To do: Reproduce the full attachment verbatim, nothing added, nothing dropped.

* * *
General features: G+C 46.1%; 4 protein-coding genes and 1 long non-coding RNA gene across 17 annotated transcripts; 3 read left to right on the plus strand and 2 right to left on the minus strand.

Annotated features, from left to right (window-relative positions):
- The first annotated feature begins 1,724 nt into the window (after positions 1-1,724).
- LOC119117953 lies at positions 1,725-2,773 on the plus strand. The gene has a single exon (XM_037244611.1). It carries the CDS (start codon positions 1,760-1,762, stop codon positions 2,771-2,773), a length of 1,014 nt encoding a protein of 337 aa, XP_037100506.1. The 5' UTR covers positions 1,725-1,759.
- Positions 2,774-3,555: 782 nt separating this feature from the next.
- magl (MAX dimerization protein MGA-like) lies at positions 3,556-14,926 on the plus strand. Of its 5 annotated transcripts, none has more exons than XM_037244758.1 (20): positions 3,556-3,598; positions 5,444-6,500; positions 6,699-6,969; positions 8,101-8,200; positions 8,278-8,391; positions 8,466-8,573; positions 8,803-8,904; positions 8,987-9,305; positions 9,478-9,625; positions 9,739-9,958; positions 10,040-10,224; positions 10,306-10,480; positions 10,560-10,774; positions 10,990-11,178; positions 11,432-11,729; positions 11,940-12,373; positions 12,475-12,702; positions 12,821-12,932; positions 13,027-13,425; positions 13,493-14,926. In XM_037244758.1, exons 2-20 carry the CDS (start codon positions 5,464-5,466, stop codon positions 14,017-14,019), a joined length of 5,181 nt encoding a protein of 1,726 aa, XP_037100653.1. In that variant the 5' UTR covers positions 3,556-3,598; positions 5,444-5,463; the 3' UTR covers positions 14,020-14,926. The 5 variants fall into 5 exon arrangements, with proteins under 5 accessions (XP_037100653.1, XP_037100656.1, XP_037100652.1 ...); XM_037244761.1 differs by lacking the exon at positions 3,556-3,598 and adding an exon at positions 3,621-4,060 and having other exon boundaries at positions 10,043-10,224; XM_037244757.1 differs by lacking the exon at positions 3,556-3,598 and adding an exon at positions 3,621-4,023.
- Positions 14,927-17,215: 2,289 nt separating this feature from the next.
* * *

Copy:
General features: G+C 46.1%; 4 protein-coding genes and 1 long non-coding RNA gene across 17 annotated transcripts; 3 read left to right on the plus strand and 2 right to left on the minus strand.

Annotated features, from left to right (window-relative positions):
- The first annotated feature begins 1,724 nt into the window (after positions 1-1,724).
- LOC119117953 lies at positions 1,725-2,773 on the plus strand. The gene has a single exon (XM_037244611.1). It carries the CDS (start codon positions 1,760-1,762, stop codon positions 2,771-2,773), a length of 1,014 nt encoding a protein of 337 aa, XP_037100506.1. The 5' UTR covers positions 1,725-1,759.
- Positions 2,774-3,555: 782 nt separating this feature from the next.
- magl (MAX dimerization protein MGA-like) lies at positions 3,556-14,926 on the plus strand. Of its 5 annotated transcripts, none has more exons than XM_037244758.1 (20): positions 3,556-3,598; positions 5,444-6,500; positions 6,699-6,969; positions 8,101-8,200; positions 8,278-8,391; positions 8,466-8,573; positions 8,803-8,904; positions 8,987-9,305; positions 9,478-9,625; positions 9,739-9,958; positions 10,040-10,224; positions 10,306-10,480; positions 10,560-10,774; positions 10,990-11,178; positions 11,432-11,729; positions 11,940-12,373; positions 12,475-12,702; positions 12,821-12,932; positions 13,027-13,425; positions 13,493-14,926. In XM_037244758.1, exons 2-20 carry the CDS (start codon positions 5,464-5,466, stop codon positions 14,017-14,019), a joined length of 5,181 nt encoding a protein of 1,726 aa, XP_037100653.1. In that variant the 5' UTR covers positions 3,556-3,598; positions 5,444-5,463; the 3' UTR covers positions 14,020-14,926. The 5 variants fall into 5 exon arrangements, with proteins under 5 accessions (XP_037100653.1, XP_037100656.1, XP_037100652.1 ...); XM_037244761.1 differs by lacking the exon at positions 3,556-3,598 and adding an exon at positions 3,621-4,060 and having other exon boundaries at positions 10,043-10,224; XM_037244757.1 differs by lacking the exon at positions 3,556-3,598 and adding an exon at positions 3,621-4,023.
- Positions 14,927-17,215: 2,289 nt separating this feature from the next.